In addition to Pearl Izumi fun and games, we had a great presentation from Robert Kunz, researcher/developer-in-chief at First Endurance, whose products I am again excited to be using in 2011.

Highgear also sent Dale Fleckenstein down to present on the excellent range of products those guys have in the offing. Like Pearl, Highgear has listened, and I am super excited for the launch of the new Axio HR, which will combine the features of two existing watches (Axio Max and Alterra) to produce a really great mountain running watch that will also include a heart rate monitor and associated data. The launch on that is this summer, but perhaps more exciting (for GPS junkies) is the 2012 scheduled launch date for the Highgear GPS watch, which will combine the mileage tracking capabilities of GPS with all the great vert tracking capabilities of the Highgear altimeter technology. Exciting stuff.

Axio Max Steel - the heavier 'street' version.

Eric Wynn was there all weekend snapping some great pics, which I am looking forward to seeing more of as they become available. The guy is quite the talent.

And finally, check out these short video interviews with teammates Scott and Darcy on running extreme distances while maintaining balance as parents, spouses and career professionals. Both these guys are class acts and great ambassadors for the sport.

Anyone else smelling spring?


  1. What's tougher in your opinion?
    24 on trail w/~3000ft
    or 24 on pavement ~flat.

    I did a bunch of pavement this week
    and I am afraid.

  2. Matt - given an equal effort, I would have to say 24 miles on pavement is way tougher, especially as relates to recovery, but more miles in less time is always a bonus. Mentally, I typically dread pavement long runs, but rarely give long trail runs a second thought. You're right to be afraid, but turnover is good.

  3. Sounds like you aren't sure if you want to go all out for WS? Or are you just questioning if that is the best training approach.

    Good stuff on the highgear GPS. Hopefully they do it right and make a good garmin alternative.

  4. Nick - no, definitely going all out for WS - just not sure I have the stamina/desire to pump out 100 mile+/15k'+ weeks for the next three months. No doubt in my mind, however, that volume is the best way forward in training for mountain 100s. I hope to keep a focus on turnover too, with at least one session per week focused on speed.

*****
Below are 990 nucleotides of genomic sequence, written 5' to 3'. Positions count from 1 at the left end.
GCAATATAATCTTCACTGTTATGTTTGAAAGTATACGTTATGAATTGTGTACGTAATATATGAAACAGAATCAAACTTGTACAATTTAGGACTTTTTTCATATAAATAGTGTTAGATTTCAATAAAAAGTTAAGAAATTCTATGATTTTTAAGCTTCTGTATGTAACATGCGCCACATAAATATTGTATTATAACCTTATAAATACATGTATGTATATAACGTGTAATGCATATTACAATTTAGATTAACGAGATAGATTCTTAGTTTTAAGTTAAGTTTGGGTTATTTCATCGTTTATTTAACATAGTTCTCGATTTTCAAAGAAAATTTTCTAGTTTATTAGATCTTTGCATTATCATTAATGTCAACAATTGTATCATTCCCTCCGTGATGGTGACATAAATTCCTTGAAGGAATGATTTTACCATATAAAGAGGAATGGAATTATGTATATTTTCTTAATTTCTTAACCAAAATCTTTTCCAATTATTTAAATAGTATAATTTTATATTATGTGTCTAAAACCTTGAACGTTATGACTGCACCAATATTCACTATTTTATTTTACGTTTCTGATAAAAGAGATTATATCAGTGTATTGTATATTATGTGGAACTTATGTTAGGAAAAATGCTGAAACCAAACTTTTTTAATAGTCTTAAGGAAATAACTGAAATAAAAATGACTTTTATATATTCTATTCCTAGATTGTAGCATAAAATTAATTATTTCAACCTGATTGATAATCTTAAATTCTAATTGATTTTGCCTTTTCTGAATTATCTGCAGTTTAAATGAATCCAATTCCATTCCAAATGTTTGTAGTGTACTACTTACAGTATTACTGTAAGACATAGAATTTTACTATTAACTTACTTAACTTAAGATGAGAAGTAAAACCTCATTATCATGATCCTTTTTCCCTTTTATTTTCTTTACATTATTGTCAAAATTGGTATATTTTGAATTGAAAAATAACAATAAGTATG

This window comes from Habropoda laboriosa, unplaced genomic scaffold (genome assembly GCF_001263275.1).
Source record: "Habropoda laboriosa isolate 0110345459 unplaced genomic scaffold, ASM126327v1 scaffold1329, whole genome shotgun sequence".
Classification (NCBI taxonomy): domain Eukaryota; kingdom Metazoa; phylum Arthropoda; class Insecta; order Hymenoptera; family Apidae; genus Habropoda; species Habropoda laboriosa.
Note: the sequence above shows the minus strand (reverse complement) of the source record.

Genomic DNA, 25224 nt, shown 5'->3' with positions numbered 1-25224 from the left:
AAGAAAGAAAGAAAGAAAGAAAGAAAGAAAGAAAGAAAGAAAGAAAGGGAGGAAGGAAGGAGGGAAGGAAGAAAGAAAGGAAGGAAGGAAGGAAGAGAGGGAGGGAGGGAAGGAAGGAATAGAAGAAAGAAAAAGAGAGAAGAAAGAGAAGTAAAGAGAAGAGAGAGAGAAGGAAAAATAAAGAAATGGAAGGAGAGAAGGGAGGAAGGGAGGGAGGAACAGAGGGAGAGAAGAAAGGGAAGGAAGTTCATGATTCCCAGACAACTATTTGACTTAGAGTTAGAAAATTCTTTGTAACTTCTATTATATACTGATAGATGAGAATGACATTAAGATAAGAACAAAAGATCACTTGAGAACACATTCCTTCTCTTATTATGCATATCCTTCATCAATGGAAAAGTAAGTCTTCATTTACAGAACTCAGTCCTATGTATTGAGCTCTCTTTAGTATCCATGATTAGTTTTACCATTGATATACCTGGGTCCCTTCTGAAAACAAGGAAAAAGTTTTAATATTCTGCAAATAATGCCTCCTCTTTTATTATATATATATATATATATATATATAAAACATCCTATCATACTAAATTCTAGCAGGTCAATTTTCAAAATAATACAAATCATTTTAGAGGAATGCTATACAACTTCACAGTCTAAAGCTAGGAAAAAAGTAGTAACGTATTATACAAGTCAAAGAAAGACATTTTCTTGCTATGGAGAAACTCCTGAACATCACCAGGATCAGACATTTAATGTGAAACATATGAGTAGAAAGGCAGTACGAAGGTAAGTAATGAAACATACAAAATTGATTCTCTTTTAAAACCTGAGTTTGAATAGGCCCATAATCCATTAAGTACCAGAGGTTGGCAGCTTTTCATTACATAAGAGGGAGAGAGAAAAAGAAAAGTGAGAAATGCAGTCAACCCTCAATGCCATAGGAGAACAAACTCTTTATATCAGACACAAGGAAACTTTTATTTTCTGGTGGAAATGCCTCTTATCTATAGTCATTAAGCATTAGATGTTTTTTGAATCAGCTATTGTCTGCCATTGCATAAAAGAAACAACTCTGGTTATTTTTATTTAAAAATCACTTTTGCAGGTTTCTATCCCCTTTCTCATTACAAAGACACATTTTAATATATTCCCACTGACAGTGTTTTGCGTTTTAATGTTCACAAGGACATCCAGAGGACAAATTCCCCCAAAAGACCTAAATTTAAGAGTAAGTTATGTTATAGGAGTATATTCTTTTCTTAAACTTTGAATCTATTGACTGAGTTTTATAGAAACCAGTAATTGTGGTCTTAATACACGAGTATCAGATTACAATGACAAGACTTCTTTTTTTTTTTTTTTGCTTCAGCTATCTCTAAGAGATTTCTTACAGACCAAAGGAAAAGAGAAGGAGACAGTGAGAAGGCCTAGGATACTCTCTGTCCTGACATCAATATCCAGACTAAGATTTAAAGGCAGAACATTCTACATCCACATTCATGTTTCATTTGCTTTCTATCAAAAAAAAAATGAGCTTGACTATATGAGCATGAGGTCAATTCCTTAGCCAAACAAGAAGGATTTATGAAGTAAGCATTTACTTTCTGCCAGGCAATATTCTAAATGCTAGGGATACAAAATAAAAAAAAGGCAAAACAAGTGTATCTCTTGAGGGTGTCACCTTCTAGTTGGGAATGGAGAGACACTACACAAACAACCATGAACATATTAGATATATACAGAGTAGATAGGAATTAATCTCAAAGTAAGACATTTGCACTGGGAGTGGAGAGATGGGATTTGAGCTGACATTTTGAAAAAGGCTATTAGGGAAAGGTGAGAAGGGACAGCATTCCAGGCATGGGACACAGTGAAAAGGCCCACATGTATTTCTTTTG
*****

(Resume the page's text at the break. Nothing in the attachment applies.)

5. Nick,

    another question for you. For my marathon training i have felt that long runs on hilly (for England) muddy trails would be harder than long runs on the road, but you think from the above posts that pavement poudning is tougher? Is this mental as you don't enjoy it as much or the physical effect of the harder surface meaning it is actually tougher on flat tarmac?



  6. Alex - yeah, from a recovery and motivational standpoint, road running - for me - is definitely harder. That said, muddy trails can be quite the motivation sapper too.

    If you're training for a road marathon, then I'd definitely recommend getting on the road and turning your legs over at a faster rate - with a focus on sustained marathon paced efforts. Hilly and muddy trail runs are great for stamina (and mental callusing), but no replacement for speed.

  7. i agree. my long run is in the mud (18 miles (so far twice), with a further 2 18 milers and 2 20 milers to go in march) with a 10-12 mile marathon paced tempo effort in the week and a shorter faster fartlek-interval session as well.

  8. Nick,

    Simple gear question. What are your favorite shorts/shirt combo from PI. Do the Fly short have a decent pocket for gels, etc?

    By the way, enjoy you blog. As a CSU grad., always a trip down memory lane reading your posts. Used to run and climb out at Horsetooth and beyond all the time. Will have to get back to the Fort some day. Seems like a great environment for ultra runners these days.

  9. You call 24 Miles which takes 3:09 hours of running easy? That's amazing ;). That's a lot of running stat you have here. It's amazing for me when I see people like you obsessed for running. I'm still having hard time running as much as I want.

  10. Brian - I like the new infinity short with the big zippered back pocket. The pocket on the Fly shorts is somewhat problematic for gels, so I wouldn't go that route if you're looking at PI shorts for longer distances. On tops, I like the Fly singlet but the Phase tech top is probably my favorite T.

    And, yes, I consider myself very lucky with the Horsetooth access for many different reasons - not just running. We have a good little community of trail runners out here right now. It's been fun being part of that growth. Make sure to look us up next time you're out here.

    Stephen - I guess 'easy' is a relative term. On being obsessed, I like to think of my running as more of a passion, but I guess it's a fine line.